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Azzedine Alaïa: A Designer for the Ages


I was deeply saddened recently to learn of the passing of one of the most fiercely singular designers in the history of fashion, Azzedine Alaïa. Known to dear friends as mon papa, the man was a towering lion of couture and ready-to-wear for generations. Azzedine was that rare designer, rejecting the corporatization of fashion while simultaneously beloved of industry stalwarts.

The New York Times has called him a “sculptor of the female form,” as much an artist of the human body as a designer of clothes. Even if you’ve never heard of Azzedine Alaïa, chances are you’ve seen his work, from Bond films to 1990s cult classics. When news of his death was revealed, the surge of social media encomia bore witness to his influence in art and culture.

Like so many cultural geniuses, Azzedine demonstrated a polymathic range of talent, designing costumes for ballet and opera, regularly exhibiting works of art around the world, and according to some reports, had planned to open a bookstore. Our SCAD students should heed his example: Master a skill outside your immediate area of expertise. Never stop creating. Creation is life.

Azzedine was widely admired for his passionate independence during a time when so many designers rely upon stockholders and investors to sustain global careers. “Alaïa was one of the industry’s few designers willing to follow his own conventions and ignore fashion schedules, creating his collections at his own pace,” reports The Business of Fashion. “His skill at cutting and his idiosyncratic takes on classic silhouettes have made Alaïa popular for decades; his designs remain the aspirational zenith for many.”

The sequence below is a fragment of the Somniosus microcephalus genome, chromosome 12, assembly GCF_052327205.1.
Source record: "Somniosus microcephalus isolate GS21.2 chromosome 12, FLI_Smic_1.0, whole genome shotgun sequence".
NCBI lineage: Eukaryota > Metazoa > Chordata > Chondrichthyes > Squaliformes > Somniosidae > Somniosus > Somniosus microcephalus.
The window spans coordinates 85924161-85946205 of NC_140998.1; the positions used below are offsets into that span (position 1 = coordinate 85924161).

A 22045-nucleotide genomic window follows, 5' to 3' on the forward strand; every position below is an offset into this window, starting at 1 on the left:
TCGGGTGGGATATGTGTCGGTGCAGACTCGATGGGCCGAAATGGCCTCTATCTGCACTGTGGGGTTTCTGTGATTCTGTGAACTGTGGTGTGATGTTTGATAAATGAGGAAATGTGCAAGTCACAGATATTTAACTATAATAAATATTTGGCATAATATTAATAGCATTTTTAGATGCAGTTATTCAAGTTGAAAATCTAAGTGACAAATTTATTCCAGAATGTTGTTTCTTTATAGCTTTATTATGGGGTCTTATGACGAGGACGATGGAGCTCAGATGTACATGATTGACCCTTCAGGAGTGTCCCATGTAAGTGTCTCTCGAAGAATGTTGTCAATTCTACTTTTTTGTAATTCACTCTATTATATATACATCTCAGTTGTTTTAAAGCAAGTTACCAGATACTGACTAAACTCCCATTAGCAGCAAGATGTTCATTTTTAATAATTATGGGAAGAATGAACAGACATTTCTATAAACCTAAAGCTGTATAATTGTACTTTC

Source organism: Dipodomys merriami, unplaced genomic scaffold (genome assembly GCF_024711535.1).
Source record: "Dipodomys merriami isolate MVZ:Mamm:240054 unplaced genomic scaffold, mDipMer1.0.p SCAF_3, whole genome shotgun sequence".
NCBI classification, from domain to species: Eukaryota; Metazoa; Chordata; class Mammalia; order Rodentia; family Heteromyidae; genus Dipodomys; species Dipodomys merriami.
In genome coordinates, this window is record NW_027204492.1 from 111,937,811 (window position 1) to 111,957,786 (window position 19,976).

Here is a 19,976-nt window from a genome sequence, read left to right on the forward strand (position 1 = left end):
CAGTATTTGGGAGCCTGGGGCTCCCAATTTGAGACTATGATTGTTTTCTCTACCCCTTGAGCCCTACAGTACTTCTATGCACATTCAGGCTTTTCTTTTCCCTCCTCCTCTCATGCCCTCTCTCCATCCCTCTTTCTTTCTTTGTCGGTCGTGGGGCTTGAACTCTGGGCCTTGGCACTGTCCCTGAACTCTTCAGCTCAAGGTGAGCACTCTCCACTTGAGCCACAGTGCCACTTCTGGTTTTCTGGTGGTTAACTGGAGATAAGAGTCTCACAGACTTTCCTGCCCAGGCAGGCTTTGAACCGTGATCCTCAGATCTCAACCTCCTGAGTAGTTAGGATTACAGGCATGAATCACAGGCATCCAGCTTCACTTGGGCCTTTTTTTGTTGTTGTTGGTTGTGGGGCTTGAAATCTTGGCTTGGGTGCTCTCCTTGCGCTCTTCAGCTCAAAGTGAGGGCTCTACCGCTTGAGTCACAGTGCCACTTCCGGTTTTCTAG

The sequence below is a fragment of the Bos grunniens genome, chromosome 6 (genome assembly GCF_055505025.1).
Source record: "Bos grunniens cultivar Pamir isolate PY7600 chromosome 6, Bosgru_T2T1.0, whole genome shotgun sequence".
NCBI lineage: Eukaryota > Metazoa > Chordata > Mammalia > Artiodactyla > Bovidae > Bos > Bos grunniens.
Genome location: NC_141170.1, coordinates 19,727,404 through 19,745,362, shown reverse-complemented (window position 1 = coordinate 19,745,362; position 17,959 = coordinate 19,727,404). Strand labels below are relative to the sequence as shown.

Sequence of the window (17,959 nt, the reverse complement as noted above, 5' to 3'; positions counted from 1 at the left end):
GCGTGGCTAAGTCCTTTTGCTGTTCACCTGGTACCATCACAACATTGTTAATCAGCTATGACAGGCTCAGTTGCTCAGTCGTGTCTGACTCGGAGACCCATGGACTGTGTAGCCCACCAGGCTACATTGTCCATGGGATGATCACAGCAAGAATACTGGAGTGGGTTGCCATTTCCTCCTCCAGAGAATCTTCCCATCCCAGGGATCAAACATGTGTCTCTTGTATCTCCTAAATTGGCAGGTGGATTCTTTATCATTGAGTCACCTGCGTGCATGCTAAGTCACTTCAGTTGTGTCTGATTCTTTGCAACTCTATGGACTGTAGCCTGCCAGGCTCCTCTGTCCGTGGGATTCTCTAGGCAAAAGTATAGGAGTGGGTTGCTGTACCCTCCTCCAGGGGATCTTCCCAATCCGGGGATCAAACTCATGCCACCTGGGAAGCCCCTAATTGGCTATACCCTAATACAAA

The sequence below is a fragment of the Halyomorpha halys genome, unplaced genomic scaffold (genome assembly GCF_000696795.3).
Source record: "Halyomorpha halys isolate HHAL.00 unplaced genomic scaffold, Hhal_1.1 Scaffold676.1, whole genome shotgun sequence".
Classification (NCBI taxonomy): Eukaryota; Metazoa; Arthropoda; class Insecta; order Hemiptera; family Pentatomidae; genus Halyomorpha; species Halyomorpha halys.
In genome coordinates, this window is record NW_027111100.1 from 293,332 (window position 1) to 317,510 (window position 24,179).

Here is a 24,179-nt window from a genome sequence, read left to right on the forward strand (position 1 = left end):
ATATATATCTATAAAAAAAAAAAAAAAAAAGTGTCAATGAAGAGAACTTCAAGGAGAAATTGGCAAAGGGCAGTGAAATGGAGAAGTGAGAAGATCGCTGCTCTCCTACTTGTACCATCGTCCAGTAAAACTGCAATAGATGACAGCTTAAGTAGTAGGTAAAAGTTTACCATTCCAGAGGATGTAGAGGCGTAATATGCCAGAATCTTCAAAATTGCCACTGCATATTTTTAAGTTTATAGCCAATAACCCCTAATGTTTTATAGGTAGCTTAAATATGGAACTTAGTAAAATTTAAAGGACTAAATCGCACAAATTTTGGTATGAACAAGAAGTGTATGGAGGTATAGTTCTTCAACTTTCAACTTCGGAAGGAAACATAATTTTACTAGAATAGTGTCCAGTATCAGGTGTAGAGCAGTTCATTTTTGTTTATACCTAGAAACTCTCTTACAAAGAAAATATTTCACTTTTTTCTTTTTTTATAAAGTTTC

Nonfiction writer and SCAD alumna Anne Royan, who once worked for Harper’s Bazaar, remarked on his peerless reputation among those hallowed halls of fashion. “In an industry where the newest and the latest are highly prized, Alaïa was a name that was held aloft and respected in a timeless admiration,” she said. Tastes changed often, but everybody always agreed on Azzedine Alaïa. “He moved seamlessly through a changeable world without changing what mattered most, and he left it better because everyone who had the pleasure of working with him raised themselves to a higher level in his presence.”

Like so many SCAD students and graduates, Azzedine’s love for art and design came early. In his Tunisian childhood, on the northern coast of Africa, he was encouraged in his artistic interests by a family friend, who helped him enroll in the École des Beaux-Arts in Tunis, against family wishes. From there, he peregrinated to Paris in 1957, eventually leveraging his prodigious tailoring skills into an entry-level job with Christian Dior. He opened his first studio 22 years later, in 1979, the same year SCAD first enrolled students.

His first Atelier was inside his apartment, providing an intimacy for his clients that persisted throughout his career, an impressive clientele that included a breathtaking range of popular culture, from Greta Garbo to Lady Gaga. His clients were loyal to Azzedine because he proved far more than a designer; he was a host, opening his home to friends and new acquaintances at every turn. The New York Times notes that his kitchen was one of the best places to find Azzedine working, “where he was famous for holding free-flowing lunch and dinner gatherings, for which he often cooked.”